A few short months later I can still remember my annoyance on my birthday, the 19th of April, that my planned day of golf and football with Dave and Dad was spoiled by Dad crying off as unwell. I don’t think he had ever avoided something through ill health before in his life and I should have been concerned but at the time, things like serious illness was something that happened on TV and to other people, so I was just annoyed. 5 weeks later he was gone, such is the vile bastard of a disease that is lung cancer.

So once again my blog message centres on live your life every single day. Don’t wait for permission or some bullshit salvation in the afterlife, none of us know how long we’ve got so work hard and play hard while you can. If you remember my Dad today raise a glass of your favourite tipple and take a vow to do something you love this weekend. Me, I will be burning sausages in the rain surrounded by friends and family whom I love dearly, something I know he would have enjoyed. I think the David Brown sales campaign provides the perfect summary of my dad who was indeed Quietly Superb.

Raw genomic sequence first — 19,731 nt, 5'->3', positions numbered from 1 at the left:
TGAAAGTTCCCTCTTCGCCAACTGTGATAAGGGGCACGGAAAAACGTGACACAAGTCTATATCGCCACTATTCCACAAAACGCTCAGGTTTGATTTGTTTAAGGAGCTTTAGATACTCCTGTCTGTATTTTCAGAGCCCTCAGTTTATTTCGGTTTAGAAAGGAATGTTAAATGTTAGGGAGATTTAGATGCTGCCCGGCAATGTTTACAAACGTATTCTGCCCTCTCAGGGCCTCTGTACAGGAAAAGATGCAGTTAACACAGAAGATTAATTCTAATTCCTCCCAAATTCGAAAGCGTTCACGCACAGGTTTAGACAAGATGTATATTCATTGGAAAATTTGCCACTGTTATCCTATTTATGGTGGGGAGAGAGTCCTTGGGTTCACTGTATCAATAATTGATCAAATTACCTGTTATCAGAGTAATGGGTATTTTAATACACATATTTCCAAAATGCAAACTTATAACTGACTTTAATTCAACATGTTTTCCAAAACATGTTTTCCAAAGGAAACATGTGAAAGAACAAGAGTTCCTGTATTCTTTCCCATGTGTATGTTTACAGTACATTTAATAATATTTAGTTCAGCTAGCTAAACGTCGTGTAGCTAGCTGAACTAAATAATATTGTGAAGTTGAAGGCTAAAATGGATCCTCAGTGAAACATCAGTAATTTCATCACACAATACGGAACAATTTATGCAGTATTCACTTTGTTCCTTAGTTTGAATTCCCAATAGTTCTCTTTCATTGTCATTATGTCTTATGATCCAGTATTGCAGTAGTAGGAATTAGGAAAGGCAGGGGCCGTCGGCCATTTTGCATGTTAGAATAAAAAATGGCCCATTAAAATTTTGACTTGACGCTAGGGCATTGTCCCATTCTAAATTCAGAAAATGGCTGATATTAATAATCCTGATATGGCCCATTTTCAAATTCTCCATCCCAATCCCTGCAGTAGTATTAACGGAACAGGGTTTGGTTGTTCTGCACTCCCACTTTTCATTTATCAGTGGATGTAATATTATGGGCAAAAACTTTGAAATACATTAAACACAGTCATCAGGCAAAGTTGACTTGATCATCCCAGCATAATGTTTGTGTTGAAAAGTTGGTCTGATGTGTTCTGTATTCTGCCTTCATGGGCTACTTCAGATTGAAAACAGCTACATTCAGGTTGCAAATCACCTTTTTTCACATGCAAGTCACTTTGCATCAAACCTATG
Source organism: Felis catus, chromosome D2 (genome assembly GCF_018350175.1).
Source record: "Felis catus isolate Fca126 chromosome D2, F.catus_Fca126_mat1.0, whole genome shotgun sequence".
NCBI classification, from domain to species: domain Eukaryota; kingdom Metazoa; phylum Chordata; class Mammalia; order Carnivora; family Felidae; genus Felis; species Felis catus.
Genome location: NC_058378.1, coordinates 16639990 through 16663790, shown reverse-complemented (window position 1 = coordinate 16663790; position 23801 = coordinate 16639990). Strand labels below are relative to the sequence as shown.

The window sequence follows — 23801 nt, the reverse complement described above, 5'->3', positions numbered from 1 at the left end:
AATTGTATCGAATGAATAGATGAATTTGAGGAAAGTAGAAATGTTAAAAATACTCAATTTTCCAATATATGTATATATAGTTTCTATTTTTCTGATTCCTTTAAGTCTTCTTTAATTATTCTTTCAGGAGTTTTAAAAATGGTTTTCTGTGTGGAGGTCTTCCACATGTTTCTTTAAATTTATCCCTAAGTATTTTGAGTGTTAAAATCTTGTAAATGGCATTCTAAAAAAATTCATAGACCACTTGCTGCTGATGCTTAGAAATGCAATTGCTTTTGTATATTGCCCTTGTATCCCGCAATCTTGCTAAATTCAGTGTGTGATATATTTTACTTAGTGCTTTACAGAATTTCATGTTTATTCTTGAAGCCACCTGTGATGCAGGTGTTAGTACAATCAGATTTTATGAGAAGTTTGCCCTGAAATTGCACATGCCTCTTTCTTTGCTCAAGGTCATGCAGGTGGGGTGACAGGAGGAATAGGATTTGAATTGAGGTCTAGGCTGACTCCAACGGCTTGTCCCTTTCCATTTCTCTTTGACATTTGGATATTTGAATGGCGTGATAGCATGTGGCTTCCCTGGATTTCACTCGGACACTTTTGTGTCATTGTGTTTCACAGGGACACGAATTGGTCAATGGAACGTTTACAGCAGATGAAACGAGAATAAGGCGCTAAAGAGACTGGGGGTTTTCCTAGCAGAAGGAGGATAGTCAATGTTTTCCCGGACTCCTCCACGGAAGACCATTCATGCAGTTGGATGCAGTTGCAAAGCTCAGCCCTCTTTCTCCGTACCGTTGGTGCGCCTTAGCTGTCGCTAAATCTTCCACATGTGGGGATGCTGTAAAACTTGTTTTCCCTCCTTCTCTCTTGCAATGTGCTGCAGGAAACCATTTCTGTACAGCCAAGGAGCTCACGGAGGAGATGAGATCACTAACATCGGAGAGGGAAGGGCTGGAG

YNOT.

 

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5 thoughts on “Quietly Superb – Tony Coe

  1. Just read your blog Adrian, absolutely bang on, your dad was someone who you could listen to all day long such a honest, sincere person,from the first time I met him we were like two peas in a pod like I’d known him all my life, Pat and I experienced exactly what you and Jackie did, when we found out pat was expecting I went down to her house in the evening sat together in the living room Tony walked in looked straight at me and pat then said, evening the three of you with a big grin on his face,no need to say we were so relieved,
    He went away to young we’ve always missed him and we always will R.I.P Tony,

    Liked by 1 person